The volume of world merchandise trade is likely to fall precipitously in the first half of 2020 as the COVID-19 pandemic disrupts the global economy, according to the World Trade Organization Goods Trade Barometer released on May 20.
The index currently stands at 87.6, far below the baseline value of 100, suggesting a sharp contraction in world trade extending into the second quarter. This is the lowest value on record since the indicator was launched in July 2016.
The Goods Trade Barometer provides real-time information on the trajectory of world merchandise trade relative to recent trends. The current reading captures the initial phases of the COVID-19 outbreak, and shows no sign of the trade decline bottoming out yet. This measure is consistent with the WTO’s trade forecast issued on 8 April 2020, which estimated that world merchandise trade could decline by between 13% and 32% in 2020, depending on the duration of the pandemic and the effectiveness of policy responses.
All of the barometer’s component indices are currently well below trend. The automotive products index (79.7) was weakest of all, due to collapsing car production and sales in major economies. The sharp decline in the forward-looking export orders index (83.3) suggests that trade weakness will persist in the short-run. Declines in the container shipping (88.5) and air freight (88.0) indices reflect weak demand for traded goods as well as supply-side constraints arising from efforts to suppress COVID-19. Only the indices for electronic components (94.0) and agricultural raw materials (95.7) show signs of stability, although they too remain below trend.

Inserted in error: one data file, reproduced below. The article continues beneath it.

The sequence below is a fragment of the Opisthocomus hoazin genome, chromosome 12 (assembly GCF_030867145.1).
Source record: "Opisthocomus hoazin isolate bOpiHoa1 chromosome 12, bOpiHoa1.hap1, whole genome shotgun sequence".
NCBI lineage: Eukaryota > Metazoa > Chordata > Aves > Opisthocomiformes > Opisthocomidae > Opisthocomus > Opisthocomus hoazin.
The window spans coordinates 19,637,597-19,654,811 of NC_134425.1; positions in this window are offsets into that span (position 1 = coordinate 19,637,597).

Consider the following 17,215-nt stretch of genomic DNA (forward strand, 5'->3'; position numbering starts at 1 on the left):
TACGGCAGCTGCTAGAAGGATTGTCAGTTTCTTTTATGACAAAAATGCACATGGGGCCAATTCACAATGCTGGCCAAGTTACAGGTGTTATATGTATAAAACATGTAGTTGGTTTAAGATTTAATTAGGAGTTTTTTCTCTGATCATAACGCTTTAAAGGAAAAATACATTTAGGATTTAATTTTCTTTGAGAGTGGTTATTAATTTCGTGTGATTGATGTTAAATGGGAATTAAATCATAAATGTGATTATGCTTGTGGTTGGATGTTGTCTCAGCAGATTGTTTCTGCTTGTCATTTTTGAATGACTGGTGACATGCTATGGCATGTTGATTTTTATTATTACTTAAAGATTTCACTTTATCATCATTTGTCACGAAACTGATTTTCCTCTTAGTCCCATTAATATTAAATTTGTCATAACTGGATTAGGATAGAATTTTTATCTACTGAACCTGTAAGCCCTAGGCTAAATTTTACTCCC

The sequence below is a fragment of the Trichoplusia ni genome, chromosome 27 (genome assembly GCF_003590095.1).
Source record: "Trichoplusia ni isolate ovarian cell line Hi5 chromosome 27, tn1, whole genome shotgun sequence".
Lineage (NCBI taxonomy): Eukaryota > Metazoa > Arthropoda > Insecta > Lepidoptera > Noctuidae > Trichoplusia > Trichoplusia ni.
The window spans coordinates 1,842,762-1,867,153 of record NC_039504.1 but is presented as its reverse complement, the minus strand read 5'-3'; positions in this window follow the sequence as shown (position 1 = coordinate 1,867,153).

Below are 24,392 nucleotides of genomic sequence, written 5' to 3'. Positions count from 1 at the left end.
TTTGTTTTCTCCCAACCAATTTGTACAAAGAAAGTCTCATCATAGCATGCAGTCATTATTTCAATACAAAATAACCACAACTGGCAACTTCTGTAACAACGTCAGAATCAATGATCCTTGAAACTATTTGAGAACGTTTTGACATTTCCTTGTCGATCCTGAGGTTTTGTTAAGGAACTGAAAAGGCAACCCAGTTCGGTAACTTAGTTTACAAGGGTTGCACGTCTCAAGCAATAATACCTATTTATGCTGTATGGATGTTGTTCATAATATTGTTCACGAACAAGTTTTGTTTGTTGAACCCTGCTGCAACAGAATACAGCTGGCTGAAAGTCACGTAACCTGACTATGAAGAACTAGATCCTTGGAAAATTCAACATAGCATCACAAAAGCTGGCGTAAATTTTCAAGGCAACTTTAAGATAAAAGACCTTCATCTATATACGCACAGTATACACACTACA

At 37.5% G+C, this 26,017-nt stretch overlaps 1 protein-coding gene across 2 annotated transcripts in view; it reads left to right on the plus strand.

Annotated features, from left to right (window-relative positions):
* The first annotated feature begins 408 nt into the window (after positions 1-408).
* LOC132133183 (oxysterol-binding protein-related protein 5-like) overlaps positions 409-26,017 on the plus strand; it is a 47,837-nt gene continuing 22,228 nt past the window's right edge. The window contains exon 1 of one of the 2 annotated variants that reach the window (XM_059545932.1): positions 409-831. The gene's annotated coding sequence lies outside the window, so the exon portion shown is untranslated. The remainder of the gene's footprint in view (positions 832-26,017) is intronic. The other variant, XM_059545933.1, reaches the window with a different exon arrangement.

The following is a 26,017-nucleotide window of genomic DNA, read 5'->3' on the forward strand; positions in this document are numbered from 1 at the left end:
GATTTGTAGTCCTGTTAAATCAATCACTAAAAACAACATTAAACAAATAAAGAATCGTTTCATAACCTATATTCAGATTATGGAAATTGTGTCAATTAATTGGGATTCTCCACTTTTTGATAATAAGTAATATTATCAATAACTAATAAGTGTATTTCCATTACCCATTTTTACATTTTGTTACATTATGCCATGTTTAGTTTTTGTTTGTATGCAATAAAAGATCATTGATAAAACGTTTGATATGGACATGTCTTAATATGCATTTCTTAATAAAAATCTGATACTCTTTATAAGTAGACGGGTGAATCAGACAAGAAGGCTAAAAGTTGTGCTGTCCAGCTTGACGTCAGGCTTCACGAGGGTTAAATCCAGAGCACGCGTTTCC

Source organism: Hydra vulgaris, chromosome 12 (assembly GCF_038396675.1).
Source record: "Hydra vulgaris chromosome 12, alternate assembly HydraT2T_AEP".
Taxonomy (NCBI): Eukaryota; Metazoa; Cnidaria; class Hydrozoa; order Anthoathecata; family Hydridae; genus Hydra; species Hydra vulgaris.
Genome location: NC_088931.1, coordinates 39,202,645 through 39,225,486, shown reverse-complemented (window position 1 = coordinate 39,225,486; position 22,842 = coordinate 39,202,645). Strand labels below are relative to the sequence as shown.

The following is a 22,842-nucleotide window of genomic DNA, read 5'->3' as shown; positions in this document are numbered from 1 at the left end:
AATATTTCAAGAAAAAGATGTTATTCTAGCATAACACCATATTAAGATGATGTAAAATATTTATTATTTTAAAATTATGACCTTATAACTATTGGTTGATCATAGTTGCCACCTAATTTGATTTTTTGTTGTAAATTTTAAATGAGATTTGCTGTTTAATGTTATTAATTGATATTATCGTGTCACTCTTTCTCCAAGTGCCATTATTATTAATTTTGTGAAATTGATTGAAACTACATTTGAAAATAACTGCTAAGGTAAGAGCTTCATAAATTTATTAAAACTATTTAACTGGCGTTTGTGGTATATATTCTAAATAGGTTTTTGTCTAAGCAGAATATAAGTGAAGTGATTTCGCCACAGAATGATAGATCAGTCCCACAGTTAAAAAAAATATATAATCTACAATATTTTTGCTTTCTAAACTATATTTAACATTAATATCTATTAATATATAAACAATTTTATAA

Trade had already been slowing in 2019 before the pandemic, weighed down by persistent trade tensions and weakening economic growth. WTO trade statistics show that the volume of world merchandise trade shrank by 0.1% in 2019, marking the first annual decline since 2009, during the global financial crisis. Trade was relatively weak in the final quarter of 2019, but this is unlikely to have been influenced by COVID-19, which was first detected very late in the year.
Like its counterpart for services, the Goods Trade Barometer aims to gauge momentum and identify turning points in global trade growth. As such, it complements trade statistics and forecasts from the WTO and other organizations. Readings of 100 indicate growth in line with medium-term trends; readings greater than 100 suggest above-trend growth, while those below 100 indicate below-trend growth. – Text and photo from the World Trade Organization